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Subject: Re: SG14 Features
From: Michael Wong (fraggamuffin_at_[hidden])
Date: 2019-12-11 20:46:27


HI all, I like to start a google doc of the features list that we can all
work on based on the call yesterday. Please wait for that coming. Thanks
Steffan.

On Wed, Dec 11, 2019 at 4:26 PM Patrice Roy via SG14 <sg14_at_[hidden]>
wrote:

> During the SG14 meeting, I was with a friend from one of the major game
> companies in Montréal, and he provided me with an interesting list. It will
> take me a few days to organize something but I'll publish it here soon.
>
> Le mer. 11 déc. 2019 à 16:24, Jeremy Ong via SG14 <sg14_at_[hidden]>
> a écrit :
>
>> This is a bit out of left field, but I'd be interested in a data
>> structure adapter which packs its elements based on Morton codes (or some
>> other space-filling Hilbert curve, see
>> https://en.wikipedia.org/wiki/Z-order_curve).
>>
>> The idea is that there are a good chunk of algorithms that operate on
>> densely packed structures where the likelihood of accessing neighboring
>> elements is high. Examples I can think of off the top of my head:
>> 1. Simulating a fluid or crowd motion
>> 2. Any finite element model (e.g. simulating cloth)
>> 3. Lattice computation (e.g. Lattice quantum chromodynamics)
>> 4. Sampling neighboring points in an image, possibly for the purposes of
>> compression or filtering
>> 5. A painting application (e.g. flood fill, drawing a continuous
>> stroke/curve to a raster).
>> 6. Accelerating a matrix multiplication by parallelizing the computation
>> on minors.
>>
>> The last application perhaps best captures the "gist" of why this is
>> useful. If I want to parallelize my computation, I need to partition the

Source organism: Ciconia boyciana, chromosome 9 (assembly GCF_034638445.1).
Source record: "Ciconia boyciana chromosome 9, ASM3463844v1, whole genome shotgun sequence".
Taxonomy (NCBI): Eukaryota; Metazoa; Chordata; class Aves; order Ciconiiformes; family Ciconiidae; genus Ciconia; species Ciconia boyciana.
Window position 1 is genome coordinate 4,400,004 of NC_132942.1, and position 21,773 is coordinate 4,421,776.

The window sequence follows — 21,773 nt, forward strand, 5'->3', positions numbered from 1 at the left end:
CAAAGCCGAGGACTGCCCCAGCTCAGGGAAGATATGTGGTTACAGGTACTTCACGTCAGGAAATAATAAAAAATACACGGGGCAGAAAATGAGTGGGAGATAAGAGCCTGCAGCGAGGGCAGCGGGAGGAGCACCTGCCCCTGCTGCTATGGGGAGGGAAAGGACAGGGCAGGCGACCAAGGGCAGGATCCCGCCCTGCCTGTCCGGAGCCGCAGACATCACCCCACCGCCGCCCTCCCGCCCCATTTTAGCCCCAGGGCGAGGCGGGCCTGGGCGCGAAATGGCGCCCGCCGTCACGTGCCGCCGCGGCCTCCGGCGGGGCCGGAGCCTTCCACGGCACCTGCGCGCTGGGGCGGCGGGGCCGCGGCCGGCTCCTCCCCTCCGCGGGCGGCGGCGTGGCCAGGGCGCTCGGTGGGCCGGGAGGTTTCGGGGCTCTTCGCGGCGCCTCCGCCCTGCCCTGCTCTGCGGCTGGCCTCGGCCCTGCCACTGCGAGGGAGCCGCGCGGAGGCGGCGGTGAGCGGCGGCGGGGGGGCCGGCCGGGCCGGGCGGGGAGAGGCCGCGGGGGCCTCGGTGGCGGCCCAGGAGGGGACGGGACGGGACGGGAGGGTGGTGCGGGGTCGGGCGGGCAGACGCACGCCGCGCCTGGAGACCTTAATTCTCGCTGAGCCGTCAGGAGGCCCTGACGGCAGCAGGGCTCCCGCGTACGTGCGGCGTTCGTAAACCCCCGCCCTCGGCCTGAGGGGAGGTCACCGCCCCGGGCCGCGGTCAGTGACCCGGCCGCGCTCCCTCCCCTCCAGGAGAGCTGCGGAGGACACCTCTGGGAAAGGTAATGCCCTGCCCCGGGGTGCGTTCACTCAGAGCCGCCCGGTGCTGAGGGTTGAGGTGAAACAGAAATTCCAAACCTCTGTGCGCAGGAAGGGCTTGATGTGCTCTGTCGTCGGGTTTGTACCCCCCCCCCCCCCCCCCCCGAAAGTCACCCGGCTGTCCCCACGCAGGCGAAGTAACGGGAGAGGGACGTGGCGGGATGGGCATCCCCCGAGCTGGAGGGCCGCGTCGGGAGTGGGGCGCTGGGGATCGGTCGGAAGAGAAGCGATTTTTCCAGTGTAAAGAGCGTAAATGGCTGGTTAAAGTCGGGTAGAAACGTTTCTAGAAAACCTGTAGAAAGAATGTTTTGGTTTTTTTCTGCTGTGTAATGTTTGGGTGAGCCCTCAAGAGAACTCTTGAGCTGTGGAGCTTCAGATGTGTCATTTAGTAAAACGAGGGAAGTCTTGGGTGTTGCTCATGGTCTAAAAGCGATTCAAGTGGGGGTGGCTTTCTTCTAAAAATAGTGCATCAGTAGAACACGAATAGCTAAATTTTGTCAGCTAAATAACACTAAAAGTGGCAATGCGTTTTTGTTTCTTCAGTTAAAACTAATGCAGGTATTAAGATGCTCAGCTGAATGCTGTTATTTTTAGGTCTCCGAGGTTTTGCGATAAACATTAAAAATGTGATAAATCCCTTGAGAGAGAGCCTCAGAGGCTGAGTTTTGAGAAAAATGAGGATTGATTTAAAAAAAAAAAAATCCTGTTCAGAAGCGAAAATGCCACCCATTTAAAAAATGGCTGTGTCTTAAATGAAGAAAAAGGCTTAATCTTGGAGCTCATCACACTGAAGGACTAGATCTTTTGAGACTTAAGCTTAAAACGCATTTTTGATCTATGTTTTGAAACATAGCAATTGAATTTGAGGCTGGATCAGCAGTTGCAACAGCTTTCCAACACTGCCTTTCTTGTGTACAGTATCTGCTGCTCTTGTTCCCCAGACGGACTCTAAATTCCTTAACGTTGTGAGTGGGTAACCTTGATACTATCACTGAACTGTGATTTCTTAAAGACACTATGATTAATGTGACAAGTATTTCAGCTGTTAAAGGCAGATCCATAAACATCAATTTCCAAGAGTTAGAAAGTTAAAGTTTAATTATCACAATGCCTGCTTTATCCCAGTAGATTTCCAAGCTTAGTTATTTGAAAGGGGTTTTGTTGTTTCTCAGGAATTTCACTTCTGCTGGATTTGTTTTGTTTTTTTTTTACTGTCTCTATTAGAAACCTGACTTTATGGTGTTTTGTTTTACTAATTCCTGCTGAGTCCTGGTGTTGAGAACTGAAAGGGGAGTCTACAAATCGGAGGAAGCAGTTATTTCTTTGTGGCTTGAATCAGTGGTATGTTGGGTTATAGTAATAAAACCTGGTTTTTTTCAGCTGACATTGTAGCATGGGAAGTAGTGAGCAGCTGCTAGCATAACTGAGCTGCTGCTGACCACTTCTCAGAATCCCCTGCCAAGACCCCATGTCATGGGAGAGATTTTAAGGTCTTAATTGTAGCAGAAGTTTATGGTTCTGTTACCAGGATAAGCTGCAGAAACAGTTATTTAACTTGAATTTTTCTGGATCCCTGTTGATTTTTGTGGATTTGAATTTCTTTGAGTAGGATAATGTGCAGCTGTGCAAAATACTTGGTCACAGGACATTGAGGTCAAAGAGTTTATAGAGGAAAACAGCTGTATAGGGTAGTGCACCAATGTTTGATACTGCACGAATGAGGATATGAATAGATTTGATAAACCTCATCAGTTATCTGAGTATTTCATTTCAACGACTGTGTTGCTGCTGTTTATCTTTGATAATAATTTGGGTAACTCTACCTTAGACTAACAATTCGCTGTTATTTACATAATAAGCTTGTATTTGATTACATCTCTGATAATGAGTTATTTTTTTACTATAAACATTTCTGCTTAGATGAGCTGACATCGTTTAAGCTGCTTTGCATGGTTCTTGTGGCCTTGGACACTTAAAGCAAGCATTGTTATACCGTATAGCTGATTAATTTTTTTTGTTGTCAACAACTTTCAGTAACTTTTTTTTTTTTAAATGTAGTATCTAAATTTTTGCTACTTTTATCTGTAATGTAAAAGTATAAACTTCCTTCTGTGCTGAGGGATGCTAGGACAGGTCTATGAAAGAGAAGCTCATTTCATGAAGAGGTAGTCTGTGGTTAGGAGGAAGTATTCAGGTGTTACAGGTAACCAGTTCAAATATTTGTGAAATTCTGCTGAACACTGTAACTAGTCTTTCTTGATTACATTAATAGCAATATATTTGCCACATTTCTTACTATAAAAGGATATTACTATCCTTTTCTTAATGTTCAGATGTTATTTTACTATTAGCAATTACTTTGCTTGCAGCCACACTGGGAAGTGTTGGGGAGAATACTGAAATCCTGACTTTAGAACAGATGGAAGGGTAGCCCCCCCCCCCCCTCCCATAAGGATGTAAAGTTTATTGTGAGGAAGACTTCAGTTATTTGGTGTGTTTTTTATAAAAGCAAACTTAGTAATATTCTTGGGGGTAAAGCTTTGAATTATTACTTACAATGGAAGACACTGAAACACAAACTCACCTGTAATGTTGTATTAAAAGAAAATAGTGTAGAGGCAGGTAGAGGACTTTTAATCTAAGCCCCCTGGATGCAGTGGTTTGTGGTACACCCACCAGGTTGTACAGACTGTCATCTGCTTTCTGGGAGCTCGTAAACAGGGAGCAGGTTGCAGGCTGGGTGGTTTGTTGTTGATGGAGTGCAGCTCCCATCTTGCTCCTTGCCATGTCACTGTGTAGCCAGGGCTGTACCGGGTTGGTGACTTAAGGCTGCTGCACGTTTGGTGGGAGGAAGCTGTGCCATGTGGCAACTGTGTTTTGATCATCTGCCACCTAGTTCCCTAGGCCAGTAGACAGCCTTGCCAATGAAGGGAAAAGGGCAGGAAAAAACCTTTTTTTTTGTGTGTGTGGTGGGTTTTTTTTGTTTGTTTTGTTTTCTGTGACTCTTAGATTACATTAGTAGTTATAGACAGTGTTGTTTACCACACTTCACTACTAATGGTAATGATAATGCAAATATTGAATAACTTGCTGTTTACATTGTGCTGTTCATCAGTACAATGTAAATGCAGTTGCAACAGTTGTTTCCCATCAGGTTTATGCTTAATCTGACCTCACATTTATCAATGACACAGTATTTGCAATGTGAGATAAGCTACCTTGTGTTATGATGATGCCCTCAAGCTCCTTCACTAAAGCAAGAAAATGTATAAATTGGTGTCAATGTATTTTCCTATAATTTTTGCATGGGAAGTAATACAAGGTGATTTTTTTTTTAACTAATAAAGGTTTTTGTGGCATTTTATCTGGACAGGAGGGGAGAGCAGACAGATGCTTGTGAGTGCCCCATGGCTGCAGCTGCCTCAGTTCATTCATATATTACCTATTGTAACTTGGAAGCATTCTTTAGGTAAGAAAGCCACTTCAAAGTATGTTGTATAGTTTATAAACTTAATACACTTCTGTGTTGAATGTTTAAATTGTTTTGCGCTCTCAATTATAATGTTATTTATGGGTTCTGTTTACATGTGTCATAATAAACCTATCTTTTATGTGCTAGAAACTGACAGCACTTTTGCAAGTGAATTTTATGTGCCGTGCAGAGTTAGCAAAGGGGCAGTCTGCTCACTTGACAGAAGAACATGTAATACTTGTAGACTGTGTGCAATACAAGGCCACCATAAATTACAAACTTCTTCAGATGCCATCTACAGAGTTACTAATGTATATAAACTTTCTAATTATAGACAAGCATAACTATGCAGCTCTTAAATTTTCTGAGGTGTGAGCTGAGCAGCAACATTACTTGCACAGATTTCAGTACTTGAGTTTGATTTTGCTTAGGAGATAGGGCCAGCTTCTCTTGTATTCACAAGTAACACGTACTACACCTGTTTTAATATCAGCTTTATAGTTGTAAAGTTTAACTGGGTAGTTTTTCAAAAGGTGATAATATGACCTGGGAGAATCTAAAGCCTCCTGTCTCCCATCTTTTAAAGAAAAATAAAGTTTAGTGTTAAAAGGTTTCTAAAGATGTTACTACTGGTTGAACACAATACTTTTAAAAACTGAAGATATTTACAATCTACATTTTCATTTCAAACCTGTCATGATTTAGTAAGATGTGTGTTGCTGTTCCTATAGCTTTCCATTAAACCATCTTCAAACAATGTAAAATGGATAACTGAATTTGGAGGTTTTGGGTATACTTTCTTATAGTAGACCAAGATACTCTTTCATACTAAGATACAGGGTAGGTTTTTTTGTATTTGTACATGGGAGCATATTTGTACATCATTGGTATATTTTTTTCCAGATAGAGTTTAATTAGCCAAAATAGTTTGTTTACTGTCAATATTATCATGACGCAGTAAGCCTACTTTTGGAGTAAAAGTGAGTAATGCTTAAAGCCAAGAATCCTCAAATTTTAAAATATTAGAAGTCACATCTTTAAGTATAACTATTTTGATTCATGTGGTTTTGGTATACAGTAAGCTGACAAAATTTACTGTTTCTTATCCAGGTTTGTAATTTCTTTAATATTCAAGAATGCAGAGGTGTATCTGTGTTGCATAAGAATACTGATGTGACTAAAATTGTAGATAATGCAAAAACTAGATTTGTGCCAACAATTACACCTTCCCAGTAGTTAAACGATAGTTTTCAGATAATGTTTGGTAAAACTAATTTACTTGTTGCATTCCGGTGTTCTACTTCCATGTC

>> data in contiguous chunks. Otherwise, each thread or worker will ultimately
>> be accessing essentially random addresses within the data range. Aside from
>> memory coherency issues, this would cause issues with false sharing if my
>> data is not padded to the size of a cache line.
>>
>> This technique is widely used already in GPUs. For example, when
>> uploading a texture for sampling later on, if the texture isn't already
>> block-compressed, the GPU will swizzle the texture such that sampling is
>> efficient. For the purposes of bilinear filtering, neighboring pixels will
>> fetch 4 texels in the texture that will all likely reside in the texture
>> cache. If not, they generally can be populated in the cache with a single
>> cache-line load (as opposed to four).
>>
>> This could be implemented in user-land (e.g. `std::nd_array<typename T,
>> size_t...>` ignore the bad name for the time-being) in an arbitrary number
>> of dimensions. The tradeoff is that single element access will require
>> several cycles to compute the address (a few bit operations).
>>
>> Does this warrant inclusion in the standard? This is actually something
>> not 100% clear to me but I'd be interested in other people's thoughts.
>>
>> On Wed, Dec 11, 2019 at 1:45 PM Matthew Butler via SG14 <
>> sg14_at_[hidden]> wrote:
>>
>>> I would be interested in hearing everyone's thoughts on Herbceptions.
>>>
>>> Also Colony and Ring Buffer would be useful adds.
>>>
>>> On Wed, Dec 11, 2019 at 1:41 PM Tjernstrom, Staffan via SG14 <
>>> sg14_at_[hidden]> wrote:
>>>
>>>> Today's call discussed informally which features we would like to
>>>> pursue as a group for '23 and beyond. Many suggestions appeared both in the
>>>> chat as well as in the call itself.
>>>>
>>>>
>>>>
>>>> Feel free to use this thread as a collection point that we can circle
>>>> back around to and gather inspiration from.
>>>>
>>>>
>>>>
>>>> Kind Rgds
>>>>
>>>> Staffan Tj.
>>>>
>>>>
>>>>
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